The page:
Item description for Polin, Volume 9 (Polin) by Antony Polonsky...
'The less antisemitism exists among Christians, the easier it will be to unite the social forces . . . and the sooner workers' solidarity will emerge: solidarity of all who are exploited and wronged . . . Jew, Pole, Lithuanian.' Jzef Pilsudski, 1903 The Socialist ideals of brotherhood, equality, and justice have exercised a strong attraction for many Jews. On the Polish lands, Jews were drawn to Socialism when the liberal promise of integration into the emergent national entities of east and central Europe as Poles or Lithuanians or Russians of the Hebrew faith seemed to be failing. For those Jews seeking emancipation from discrimination and the constraints of a religious community, Socialism offered a tantalizing new route to integration in the wider society. Some Jews saw in Socialism a secularized version of the age-old Jewish messianic longing, while others were driven to the Socialist movement by poverty and the hope that it would supply their material needs. But in Poland as elsewhere in Europe, Socialism failed to transcend national divisions. The articles in this volume of Polin investigate the failure of this ideal and its consequences for Jews on the Polish lands, examining Socialist attitudes to the 'Jewish question', the issue of antisemitism, how the growth of Socialism affected relationships between Poles and Jews, and the character of Jewish Socialist groups in Poland. The result is a significant contribution to the history of Jews in Poland. It also sheds light on the history of Socialism in east-central Europe and the complexity of national problems there. Editors and contributors: Israel Bartal, Daniel Blatman, Alina Cala, Stephen D. Corrsin, David Engel, Sylvia Barack Fishman, Gershon Hundert, Ross Kessel, Shmuel Krakowski, Dov Levin, Pawel Machcewicz, Stanislaw Meducki, Erica Nadelhaft, Magdalena Opalska, Richard Pipes, Antony Polonsky, Dina Porat, Teresa Prekerowa, Michal Sliwa, Janusz Sujecki, Jerzy Tomaszewski, Barbara Wachowska
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Est. Packaging Dimensions: Length: 9.06" Width: 6.22" Height: 0.94" Weight: 1.19 lbs.
Release Date Jan 1, 2007
Publisher Littman Library of Jewish Civilization
ISBN 1904113818 ISBN13 9781904113812
Availability 0 units.
More About Antony Polonsky
Antony Polonsky is Walter Stern Hilborn Professor of Judaic and Social Sduties, Brandeis University.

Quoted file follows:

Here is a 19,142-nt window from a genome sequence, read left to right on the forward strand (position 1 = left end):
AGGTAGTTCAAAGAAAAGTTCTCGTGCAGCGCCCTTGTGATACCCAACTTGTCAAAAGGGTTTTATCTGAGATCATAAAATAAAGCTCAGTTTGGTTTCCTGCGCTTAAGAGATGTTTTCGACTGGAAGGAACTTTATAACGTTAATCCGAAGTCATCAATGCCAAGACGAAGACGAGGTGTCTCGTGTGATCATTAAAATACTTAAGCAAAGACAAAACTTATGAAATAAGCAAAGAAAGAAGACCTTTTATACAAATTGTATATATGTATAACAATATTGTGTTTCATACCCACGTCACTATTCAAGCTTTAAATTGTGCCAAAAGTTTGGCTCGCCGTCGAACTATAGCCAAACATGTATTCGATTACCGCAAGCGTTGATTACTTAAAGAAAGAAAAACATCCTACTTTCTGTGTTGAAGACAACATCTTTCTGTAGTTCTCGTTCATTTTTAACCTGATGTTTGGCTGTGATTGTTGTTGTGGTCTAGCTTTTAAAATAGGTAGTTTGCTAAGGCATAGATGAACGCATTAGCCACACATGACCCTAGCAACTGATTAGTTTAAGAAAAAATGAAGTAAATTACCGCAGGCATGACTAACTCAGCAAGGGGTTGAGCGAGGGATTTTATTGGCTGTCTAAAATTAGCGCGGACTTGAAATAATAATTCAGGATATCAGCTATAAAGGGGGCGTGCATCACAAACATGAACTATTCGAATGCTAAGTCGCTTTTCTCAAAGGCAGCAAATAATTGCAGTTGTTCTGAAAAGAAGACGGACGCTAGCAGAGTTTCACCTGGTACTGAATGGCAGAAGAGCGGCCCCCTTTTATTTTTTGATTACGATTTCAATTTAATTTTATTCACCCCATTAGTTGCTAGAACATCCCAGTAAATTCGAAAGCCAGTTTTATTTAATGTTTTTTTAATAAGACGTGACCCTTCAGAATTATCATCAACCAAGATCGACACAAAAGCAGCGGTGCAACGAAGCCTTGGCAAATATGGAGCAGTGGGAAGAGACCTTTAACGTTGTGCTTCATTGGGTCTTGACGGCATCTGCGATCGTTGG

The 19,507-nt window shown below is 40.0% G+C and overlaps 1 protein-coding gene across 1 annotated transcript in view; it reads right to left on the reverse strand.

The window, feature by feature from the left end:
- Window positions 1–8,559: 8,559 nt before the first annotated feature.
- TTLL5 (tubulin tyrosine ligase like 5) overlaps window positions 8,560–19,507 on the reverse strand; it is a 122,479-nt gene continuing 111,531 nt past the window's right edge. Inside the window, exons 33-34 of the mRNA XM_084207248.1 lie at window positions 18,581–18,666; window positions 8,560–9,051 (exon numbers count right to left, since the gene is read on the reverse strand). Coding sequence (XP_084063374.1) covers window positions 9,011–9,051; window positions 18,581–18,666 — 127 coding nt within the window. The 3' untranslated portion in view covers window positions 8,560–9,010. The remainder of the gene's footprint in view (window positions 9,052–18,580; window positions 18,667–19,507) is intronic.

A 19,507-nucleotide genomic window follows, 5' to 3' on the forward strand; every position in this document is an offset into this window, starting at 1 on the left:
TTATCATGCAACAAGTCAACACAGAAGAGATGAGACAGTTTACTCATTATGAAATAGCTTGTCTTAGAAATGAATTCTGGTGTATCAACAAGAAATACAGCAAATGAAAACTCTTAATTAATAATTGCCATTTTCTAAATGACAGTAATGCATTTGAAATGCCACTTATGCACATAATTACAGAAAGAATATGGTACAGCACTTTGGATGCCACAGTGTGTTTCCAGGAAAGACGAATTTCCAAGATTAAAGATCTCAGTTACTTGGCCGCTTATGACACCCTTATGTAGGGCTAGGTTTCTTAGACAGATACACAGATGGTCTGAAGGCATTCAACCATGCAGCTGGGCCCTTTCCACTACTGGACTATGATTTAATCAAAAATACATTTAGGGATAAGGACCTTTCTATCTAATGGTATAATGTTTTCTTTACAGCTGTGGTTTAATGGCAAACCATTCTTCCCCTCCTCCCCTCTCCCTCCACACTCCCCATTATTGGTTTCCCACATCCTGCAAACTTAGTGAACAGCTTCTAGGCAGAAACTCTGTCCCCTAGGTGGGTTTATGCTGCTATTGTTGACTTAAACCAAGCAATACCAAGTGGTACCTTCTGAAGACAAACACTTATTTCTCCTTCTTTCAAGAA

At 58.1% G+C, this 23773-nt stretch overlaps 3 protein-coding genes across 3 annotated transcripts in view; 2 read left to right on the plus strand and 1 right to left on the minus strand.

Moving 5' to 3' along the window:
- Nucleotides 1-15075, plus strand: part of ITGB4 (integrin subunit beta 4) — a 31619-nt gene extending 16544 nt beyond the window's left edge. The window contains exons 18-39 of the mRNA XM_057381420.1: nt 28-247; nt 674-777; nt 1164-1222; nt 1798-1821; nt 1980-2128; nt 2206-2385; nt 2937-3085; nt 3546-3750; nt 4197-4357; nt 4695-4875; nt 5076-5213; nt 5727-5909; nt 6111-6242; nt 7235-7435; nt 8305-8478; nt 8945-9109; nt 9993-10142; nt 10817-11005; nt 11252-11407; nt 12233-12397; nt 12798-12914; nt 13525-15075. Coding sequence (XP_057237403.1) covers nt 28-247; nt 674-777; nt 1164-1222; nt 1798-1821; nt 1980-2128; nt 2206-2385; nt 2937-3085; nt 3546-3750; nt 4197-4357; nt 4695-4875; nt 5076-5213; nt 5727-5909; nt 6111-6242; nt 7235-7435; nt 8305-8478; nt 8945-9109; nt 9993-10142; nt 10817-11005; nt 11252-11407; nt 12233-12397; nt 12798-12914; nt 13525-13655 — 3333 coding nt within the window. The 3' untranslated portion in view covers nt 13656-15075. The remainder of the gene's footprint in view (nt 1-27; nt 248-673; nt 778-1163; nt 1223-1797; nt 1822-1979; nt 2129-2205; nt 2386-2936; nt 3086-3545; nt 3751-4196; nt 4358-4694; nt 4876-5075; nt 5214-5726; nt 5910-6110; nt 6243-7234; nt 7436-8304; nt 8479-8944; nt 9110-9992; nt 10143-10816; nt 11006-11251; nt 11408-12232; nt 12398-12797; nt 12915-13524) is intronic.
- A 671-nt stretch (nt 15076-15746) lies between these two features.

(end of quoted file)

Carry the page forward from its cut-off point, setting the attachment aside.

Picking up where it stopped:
Antony Polonsky currently resides in the state of Massachusetts. Antony Polonsky has an academic affiliation as follows - Brandeis University London School of Economics and Political Science L.
Reviews - What do customers think about Polin, Volume 9 (Polin)?
Seldom-Heard Perspectives On Polish-Jewish Relations Aug 9, 2001
Most Holocaust-related material, especially the films, seem to always portray Poles in a unilaterally negative light. This volume, by contrast, is well worth the reader's time. It gives various perspectives on Jewish-Polish relations during and immediately after WWII. But I take issue with some claims. In one article, Antony Polonsky cites a document from the mainstream Polish underground (AK) wherein the AK would come out in open combat if the Germans tried the same thing to Polish gentiles that they did to the Jews. From this, Polonsky infers that the leadership of the Polish underground saw Polish deaths as worth averting, but not Jewish deaths. But this is a complete non-sequitur on Polonsky's part. Remember that, along with 3 million Polish Jews, 2-3 million Polish gentiles were also being murdered by the Germans, yet the AK did not start a national uprising on behalf of the 2-3 million gentiles any more than it did on behalf of the 3 million Polish Jews. What the AK leadership was actually saying was that a national uprising would not be in the offing unless a large fraction of the Polish population was in danger of being exterminated in a full-blown genocide, at which time there would be nothing to lose, for Polish people as a whole, to come out in open warfare against the German occupation authorities. The Jews, of course, had nothing to lose already in 1942, but the Polish gentiles, as a whole, still did. That is the actual reason for the AK witholding more overt military action on behalf of the Jews. Nevertheless, the AK did aid Jews in various ways, including supplying the Jewish Warsaw Ghetto Uprising with 50 firearms. This may not seem like much, but remember that every gun was worth its weight in gold. In fact, if was worth human lives, as each donated firearm had been procured at risk of a Polish gentile's life, and kept at risk of a Polish gentile's life. And, of course, each gun donated to the Jews meant one less gun available to Polish gentiles to conduct guerrilla actions against the Germans, and to protect Polish gentiles in the event of a full-blown German genocide against the entire Polish population.